Making mistakes is a part of life, and it’s certainly a part of optimizing your landing page marketing strategy. Although every business has to go through some trial and error to find what works for them, there are certain mistakes that aren’t worth making. Some of these missteps will only cost you time, money and conversions, and you can easily sidestep them with a few simple changes.
Let’s take a look at three common landing page mistakes that you’re probably making, and how you can make quick adjustments to turn the situation around.
1. Having No Clear Conversion Goal
No longer do marketing efforts have to be a guessing game. With endless metrics for tracking and testing, you can easily define your goals and build a landing page that will meet them. Before creating a landing page, define what the conversion goal is. Then build a page around this goal. An example: If your goal is to have visitors fill out a lead generation form, the page should be centered around a simple yet attractive form.
Usually where people go wrong is that they focus their energy on building a visually appealing landing page without addressing what they want leads to do. Instead of thinking about how great the page looks, think about how well it reflects your original intent.
2. Focusing Too Much on Personal Preferences
To expand on our first point: Don’t let your own personal taste and preferences define what the landing page should look. It’s easy to create something that you would think is great, but the truth is that landing pages don’t need a lot of creative design or development. In fact, short, simple and to the point results in better conversion rates. Leads know what they are signing up for, and they aren’t distracted by other things.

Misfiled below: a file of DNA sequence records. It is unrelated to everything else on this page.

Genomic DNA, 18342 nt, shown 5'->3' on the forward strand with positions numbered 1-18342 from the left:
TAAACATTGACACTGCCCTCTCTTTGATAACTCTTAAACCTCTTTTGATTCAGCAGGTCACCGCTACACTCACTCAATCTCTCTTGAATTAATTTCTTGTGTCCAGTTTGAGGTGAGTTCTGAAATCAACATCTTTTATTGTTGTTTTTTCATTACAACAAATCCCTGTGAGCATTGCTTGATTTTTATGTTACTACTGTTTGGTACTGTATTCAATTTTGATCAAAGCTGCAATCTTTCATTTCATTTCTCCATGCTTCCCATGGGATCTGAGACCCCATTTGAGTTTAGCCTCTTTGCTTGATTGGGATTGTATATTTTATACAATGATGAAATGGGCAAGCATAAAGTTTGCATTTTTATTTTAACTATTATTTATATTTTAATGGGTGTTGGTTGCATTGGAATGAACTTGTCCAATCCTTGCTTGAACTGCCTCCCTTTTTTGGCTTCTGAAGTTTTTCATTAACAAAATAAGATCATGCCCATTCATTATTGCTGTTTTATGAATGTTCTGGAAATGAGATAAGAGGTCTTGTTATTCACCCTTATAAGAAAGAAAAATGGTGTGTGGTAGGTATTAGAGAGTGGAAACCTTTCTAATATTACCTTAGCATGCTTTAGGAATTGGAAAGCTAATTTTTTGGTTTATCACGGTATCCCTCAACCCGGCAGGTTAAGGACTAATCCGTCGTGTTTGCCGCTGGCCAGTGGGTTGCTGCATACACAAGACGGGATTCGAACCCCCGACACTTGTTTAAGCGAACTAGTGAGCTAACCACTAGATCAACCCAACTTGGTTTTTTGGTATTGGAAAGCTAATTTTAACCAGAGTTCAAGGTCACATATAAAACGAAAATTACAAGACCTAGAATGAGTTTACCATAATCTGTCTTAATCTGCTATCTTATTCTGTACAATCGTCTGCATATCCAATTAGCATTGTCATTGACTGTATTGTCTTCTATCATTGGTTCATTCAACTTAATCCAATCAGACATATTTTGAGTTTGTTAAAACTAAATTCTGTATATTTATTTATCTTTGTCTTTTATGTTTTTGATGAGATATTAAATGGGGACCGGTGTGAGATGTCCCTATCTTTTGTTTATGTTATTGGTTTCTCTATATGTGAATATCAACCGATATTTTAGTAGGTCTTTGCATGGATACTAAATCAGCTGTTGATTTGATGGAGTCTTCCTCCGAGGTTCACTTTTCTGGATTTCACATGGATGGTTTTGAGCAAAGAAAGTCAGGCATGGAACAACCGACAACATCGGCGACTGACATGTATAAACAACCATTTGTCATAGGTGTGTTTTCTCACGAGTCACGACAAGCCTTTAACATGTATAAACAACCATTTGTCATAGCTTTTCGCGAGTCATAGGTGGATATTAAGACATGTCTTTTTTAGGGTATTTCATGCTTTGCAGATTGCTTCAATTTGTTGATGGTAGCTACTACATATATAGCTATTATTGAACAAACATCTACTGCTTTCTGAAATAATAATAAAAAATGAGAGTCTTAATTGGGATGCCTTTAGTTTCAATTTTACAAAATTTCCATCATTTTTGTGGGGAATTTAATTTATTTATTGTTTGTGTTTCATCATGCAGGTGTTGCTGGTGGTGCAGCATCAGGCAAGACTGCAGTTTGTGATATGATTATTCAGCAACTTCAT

Just because landing pages are simple doesn’t mean they aren’t well executed, though. Spend time perfecting the wording, such as by using powerful verbs that encourage leads to act.
3. Using a Cookie-Cutter Approach
The good ‘ol cookie-cutter approach. It seems easy, but it generally leads to a lot of trouble. The same is true for landing page optimization. There is no ‘one fits all’ solution that works, which means you can’t just use the same layout and adjust a few words for each landing page. All products, offers and companies are different, and so are the motivations of your customers.
When reading about landing page tips or inspiration, don’t apply them to every situation. A call-to-action doesn’t always need to be in a specific spot, and asking for more than a name and email address isn’t always overbearing. While there are simple guidelines to follow, you need to find what works best for your audience and each campaign. Your mantra: test, test, test.